Pakistani man sentenced to death for murdering US ex-wife

Islamabad (AP) — The ex-husband of a Pakistani-American woman was convicted of her murder in a property dispute and sentenced to death Saturday by a Pakistani court.

The district court in Rawalpindi also sentenced his father Rizwan Habib and an employee to seven years in prison for complicity in the killing of 47-year-old Wajiha Swati, a lawyer said. The court acquitted three other suspects due to lack of evidence.

Shabnam Naz, the victim’s lawyer, said Judge Muhammad Afzal Majuka announced the results of the year-long trial in open court. Naz said Habib was sentenced to death for killing his ex-wife last October. He was killed at Habib’s house in Lakki Marwat district of Khyber Pakhtunkhwa province.

Habib was also convicted of kidnapping Swati and sentenced to 10 years in prison.

Habib’s father and another relative were sentenced to seven years in prison for complicity in the kidnapping and murder. Three other suspects – employees of Habib – were acquitted due to lack of sufficient evidence, Naz said.

Defense lawyer Talat Mahmood Zaid, who represented Habib and the other suspects, said he would appeal the conviction and sentence to a higher court.

Swati, a mother of three sons, arrived in Pakistan on October 16, 2021 to occupy the former couple’s house in an upscale neighborhood of Islamabad, but disappeared. She and Habib divorced in November 2020, and Swati lived in Columbus, Ohio, and later bought a home in New York, her lawyer said.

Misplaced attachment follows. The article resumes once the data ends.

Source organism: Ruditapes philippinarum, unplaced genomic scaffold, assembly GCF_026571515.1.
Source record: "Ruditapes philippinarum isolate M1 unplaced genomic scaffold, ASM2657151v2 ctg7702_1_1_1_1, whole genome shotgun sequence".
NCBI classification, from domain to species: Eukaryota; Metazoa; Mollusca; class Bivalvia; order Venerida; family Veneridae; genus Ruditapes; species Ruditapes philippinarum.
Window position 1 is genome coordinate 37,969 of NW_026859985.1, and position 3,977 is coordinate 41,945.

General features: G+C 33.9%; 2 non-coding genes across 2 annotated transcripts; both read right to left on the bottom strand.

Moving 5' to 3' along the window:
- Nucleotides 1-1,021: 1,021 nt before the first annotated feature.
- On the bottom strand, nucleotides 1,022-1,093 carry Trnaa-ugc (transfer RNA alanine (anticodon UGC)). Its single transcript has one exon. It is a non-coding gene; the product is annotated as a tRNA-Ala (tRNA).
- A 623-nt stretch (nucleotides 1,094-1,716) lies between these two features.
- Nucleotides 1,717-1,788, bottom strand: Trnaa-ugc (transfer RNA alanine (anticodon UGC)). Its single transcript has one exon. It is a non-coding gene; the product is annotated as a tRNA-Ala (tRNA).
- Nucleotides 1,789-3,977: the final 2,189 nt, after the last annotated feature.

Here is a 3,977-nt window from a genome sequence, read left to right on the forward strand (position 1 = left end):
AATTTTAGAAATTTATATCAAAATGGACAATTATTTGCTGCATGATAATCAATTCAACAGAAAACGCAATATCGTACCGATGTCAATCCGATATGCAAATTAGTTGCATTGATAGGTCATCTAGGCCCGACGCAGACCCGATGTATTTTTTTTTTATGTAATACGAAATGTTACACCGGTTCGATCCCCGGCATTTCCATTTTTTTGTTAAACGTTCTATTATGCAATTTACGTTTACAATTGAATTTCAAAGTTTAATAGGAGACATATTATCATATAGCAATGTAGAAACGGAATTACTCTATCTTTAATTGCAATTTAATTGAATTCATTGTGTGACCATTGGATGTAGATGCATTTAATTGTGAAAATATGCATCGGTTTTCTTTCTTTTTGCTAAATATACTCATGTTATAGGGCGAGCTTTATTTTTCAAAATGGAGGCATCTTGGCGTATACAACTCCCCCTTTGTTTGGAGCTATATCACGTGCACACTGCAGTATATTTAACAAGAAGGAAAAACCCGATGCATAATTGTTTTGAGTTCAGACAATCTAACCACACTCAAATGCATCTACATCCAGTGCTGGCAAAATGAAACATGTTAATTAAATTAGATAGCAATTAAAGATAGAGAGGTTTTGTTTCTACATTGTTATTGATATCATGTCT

Swati’s son Abdullah Mahdi filed a police complaint after his calls to his mother in Pakistan went unanswered. During a subsequent investigation, US Embassy officials contacted local police for assistance in locating Swati. Police questioned Habib, who was the last person to see her — at the airport upon her arrival.

Habib later confessed to kidnapping Swati at the airport and murdering her the next day. He told the investigators that he buried Swati’s body at his house in Lakki Marwat. Habib then led the police to the crime scene, where they exhumed Swati’s body in December last year.

Habib was Swati’s second husband. She married him after her first husband, a cardiologist, was murdered in Pakistan.

“For me this evil man planned this whole game after getting closer to Wajiha Swati who was about 15 years older than him,” said Naz, the lawyer.

According to Human Rights Watch, violence against women and girls—including rape, so-called honor killings, acid attacks, domestic violence, and forced marriage—remains a serious problem in Pakistan. Male relatives generally deprive women of their inheritance rights granted by religious and state laws.

Rights activists say the desire for property is often a motive in murder cases involving women in this conservative society.

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